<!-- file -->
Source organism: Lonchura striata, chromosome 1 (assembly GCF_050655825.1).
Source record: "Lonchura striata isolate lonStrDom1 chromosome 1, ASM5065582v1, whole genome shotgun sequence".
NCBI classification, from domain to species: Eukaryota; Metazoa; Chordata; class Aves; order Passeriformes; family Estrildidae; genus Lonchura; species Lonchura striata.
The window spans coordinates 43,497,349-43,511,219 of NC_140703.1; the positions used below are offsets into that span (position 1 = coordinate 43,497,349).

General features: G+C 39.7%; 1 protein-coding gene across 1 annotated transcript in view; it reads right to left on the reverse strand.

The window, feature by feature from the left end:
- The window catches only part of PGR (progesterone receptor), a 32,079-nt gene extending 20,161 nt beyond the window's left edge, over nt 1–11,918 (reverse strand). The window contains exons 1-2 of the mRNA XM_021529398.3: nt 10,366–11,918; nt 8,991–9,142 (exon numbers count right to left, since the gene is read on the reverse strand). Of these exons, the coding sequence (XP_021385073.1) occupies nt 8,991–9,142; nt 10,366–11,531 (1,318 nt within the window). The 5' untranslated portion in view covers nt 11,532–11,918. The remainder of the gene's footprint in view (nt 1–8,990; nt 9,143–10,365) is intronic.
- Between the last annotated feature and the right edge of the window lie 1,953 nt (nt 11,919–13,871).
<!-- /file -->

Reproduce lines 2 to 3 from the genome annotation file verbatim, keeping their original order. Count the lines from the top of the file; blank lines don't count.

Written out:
Source record: "Lonchura striata isolate lonStrDom1 chromosome 1, ASM5065582v1, whole genome shotgun sequence".
NCBI classification, from domain to species: Eukaryota; Metazoa; Chordata; class Aves; order Passeriformes; family Estrildidae; genus Lonchura; species Lonchura striata.